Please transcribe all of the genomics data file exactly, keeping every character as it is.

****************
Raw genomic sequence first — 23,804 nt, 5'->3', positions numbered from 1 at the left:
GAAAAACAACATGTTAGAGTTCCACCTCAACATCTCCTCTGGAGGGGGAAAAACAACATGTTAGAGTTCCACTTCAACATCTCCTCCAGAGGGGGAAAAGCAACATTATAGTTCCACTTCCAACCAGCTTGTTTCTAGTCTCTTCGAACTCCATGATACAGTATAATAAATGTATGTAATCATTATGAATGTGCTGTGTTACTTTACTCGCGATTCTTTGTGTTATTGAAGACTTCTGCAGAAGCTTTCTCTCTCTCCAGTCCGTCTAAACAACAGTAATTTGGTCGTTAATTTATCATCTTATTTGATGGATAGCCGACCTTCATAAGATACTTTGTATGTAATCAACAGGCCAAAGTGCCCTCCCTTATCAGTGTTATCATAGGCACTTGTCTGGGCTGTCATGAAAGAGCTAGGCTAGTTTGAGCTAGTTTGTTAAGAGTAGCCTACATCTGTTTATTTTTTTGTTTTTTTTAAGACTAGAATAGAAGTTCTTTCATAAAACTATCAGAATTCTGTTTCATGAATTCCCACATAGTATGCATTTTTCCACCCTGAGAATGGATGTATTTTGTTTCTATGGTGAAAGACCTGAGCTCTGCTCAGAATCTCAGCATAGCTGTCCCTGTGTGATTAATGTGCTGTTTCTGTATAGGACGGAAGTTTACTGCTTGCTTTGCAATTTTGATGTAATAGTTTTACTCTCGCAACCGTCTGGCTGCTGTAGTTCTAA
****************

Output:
Raw genomic sequence first — 23,804 nt, 5'->3', positions numbered from 1 at the left:
GAAAAACAACATGTTAGAGTTCCACCTCAACATCTCCTCTGGAGGGGGAAAAACAACATGTTAGAGTTCCACTTCAACATCTCCTCCAGAGGGGGAAAAGCAACATTATAGTTCCACTTCCAACCAGCTTGTTTCTAGTCTCTTCGAACTCCATGATACAGTATAATAAATGTATGTAATCATTATGAATGTGCTGTGTTACTTTACTCGCGATTCTTTGTGTTATTGAAGACTTCTGCAGAAGCTTTCTCTCTCTCCAGTCCGTCTAAACAACAGTAATTTGGTCGTTAATTTATCATCTTATTTGATGGATAGCCGACCTTCATAAGATACTTTGTATGTAATCAACAGGCCAAAGTGCCCTCCCTTATCAGTGTTATCATAGGCACTTGTCTGGGCTGTCATGAAAGAGCTAGGCTAGTTTGAGCTAGTTTGTTAAGAGTAGCCTACATCTGTTTATTTTTTTGTTTTTTTTAAGACTAGAATAGAAGTTCTTTCATAAAACTATCAGAATTCTGTTTCATGAATTCCCACATAGTATGCATTTTTCCACCCTGAGAATGGATGTATTTTGTTTCTATGGTGAAAGACCTGAGCTCTGCTCAGAATCTCAGCATAGCTGTCCCTGTGTGATTAATGTGCTGTTTCTGTATAGGACGGAAGTTTACTGCTTGCTTTGCAATTTTGATGTAATAGTTTTACTCTCGCAACCGTCTGGCTGCTGTAGTTCTAA